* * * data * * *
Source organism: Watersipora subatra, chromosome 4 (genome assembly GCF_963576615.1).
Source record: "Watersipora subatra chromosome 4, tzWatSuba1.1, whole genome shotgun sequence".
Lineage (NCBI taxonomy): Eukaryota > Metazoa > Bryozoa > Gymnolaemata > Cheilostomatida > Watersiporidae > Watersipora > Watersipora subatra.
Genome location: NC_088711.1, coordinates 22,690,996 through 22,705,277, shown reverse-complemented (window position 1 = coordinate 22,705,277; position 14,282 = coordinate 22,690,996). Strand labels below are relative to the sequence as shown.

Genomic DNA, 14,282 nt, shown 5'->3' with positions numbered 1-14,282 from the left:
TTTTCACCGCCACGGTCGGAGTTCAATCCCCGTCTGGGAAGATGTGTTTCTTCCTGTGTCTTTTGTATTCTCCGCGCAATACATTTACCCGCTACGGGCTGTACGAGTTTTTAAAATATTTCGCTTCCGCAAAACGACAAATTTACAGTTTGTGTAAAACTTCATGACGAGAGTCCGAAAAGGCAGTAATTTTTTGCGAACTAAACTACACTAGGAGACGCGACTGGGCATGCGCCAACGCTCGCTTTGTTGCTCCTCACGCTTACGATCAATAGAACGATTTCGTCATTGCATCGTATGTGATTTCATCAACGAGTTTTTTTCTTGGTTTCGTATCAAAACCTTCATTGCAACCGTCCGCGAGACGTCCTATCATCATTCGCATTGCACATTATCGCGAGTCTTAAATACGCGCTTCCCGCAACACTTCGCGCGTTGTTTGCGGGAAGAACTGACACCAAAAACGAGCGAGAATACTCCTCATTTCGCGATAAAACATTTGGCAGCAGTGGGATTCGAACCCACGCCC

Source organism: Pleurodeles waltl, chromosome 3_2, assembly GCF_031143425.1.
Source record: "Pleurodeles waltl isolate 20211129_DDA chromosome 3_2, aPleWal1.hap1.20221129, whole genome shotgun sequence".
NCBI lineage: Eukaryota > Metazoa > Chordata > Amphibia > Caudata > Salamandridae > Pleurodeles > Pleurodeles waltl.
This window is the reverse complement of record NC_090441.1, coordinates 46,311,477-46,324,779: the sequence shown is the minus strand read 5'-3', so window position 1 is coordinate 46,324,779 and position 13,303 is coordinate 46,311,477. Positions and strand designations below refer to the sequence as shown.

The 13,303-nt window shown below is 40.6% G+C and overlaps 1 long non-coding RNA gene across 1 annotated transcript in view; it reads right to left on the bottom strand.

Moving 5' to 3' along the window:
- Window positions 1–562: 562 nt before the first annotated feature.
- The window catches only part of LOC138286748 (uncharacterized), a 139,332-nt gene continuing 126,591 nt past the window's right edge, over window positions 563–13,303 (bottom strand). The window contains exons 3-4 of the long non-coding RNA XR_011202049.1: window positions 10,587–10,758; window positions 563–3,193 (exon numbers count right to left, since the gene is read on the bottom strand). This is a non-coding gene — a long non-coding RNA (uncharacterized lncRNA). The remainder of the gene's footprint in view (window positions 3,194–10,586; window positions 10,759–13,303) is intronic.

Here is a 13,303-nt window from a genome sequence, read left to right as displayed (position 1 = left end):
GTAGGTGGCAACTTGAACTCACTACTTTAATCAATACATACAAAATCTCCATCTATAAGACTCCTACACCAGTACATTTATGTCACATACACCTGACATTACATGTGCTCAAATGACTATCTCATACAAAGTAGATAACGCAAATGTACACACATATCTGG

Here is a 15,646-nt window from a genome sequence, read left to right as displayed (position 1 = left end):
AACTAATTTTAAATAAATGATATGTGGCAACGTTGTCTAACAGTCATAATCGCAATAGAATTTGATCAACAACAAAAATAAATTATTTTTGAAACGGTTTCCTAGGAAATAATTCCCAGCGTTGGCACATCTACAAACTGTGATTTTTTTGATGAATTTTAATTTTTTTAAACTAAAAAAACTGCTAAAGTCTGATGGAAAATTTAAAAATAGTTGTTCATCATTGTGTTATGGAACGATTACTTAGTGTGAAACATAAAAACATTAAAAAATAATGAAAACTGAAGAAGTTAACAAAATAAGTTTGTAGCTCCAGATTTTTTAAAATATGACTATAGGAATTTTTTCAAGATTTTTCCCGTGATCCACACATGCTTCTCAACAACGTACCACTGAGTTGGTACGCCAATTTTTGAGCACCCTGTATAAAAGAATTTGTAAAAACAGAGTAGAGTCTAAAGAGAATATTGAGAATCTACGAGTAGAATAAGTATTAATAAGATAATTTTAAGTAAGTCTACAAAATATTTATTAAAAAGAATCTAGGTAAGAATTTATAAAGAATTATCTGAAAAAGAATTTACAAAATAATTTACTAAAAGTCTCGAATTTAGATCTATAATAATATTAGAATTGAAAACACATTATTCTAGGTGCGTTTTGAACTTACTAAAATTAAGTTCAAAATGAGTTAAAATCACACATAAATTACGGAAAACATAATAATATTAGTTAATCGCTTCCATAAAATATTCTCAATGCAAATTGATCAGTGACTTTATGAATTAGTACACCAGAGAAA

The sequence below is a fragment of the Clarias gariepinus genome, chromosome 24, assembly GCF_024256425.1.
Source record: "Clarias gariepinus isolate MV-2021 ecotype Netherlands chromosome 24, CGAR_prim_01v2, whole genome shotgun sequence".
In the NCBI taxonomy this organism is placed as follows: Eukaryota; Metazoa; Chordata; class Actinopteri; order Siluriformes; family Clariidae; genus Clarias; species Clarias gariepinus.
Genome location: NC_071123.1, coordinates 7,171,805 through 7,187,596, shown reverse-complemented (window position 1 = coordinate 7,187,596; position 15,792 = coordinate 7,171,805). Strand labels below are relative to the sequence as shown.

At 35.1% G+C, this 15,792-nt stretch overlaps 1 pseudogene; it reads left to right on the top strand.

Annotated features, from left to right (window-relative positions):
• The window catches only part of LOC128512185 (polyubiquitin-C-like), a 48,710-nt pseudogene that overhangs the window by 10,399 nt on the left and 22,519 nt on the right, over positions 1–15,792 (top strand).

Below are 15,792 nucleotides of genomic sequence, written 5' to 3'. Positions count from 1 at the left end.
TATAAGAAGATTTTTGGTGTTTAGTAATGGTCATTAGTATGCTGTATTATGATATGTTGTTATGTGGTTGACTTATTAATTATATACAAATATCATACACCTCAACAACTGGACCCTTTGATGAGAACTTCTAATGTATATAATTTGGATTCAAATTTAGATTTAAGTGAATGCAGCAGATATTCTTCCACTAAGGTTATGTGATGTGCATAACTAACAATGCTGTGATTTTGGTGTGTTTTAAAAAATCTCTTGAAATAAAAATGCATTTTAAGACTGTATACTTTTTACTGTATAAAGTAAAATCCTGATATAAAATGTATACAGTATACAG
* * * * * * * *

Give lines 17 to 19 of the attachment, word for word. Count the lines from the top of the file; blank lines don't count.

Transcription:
Here is a 15,646-nt window from a genome sequence, read left to right as displayed (position 1 = left end):
AACTAATTTTAAATAAATGATATGTGGCAACGTTGTCTAACAGTCATAATCGCAATAGAATTTGATCAACAACAAAAATAAATTATTTTTGAAACGGTTTCCTAGGAAATAATTCCCAGCGTTGGCACATCTACAAACTGTGATTTTTTTGATGAATTTTAATTTTTTTAAACTAAAAAAACTGCTAAAGTCTGATGGAAAATTTAAAAATAGTTGTTCATCATTGTGTTATGGAACGATTACTTAGTGTGAAACATAAAAACATTAAAAAATAATGAAAACTGAAGAAGTTAACAAAATAAGTTTGTAGCTCCAGATTTTTTAAAATATGACTATAGGAATTTTTTCAAGATTTTTCCCGTGATCCACACATGCTTCTCAACAACGTACCACTGAGTTGGTACGCCAATTTTTGAGCACCCTGTATAAAAGAATTTGTAAAAACAGAGTAGAGTCTAAAGAGAATATTGAGAATCTACGAGTAGAATAAGTATTAATAAGATAATTTTAAGTAAGTCTACAAAATATTTATTAAAAAGAATCTAGGTAAGAATTTATAAAGAATTATCTGAAAAAGAATTTACAAAATAATTTACTAAAAGTCTCGAATTTAGATCTATAATAATATTAGAATTGAAAACACATTATTCTAGGTGCGTTTTGAACTTACTAAAATTAAGTTCAAAATGAGTTAAAATCACACATAAATTACGGAAAACATAATAATATTAGTTAATCGCTTCCATAAAATATTCTCAATGCAAATTGATCAGTGACTTTATGAATTAGTACACCAGAGAAA

The sequence below is a fragment of the Clarias gariepinus genome, chromosome 24, assembly GCF_024256425.1.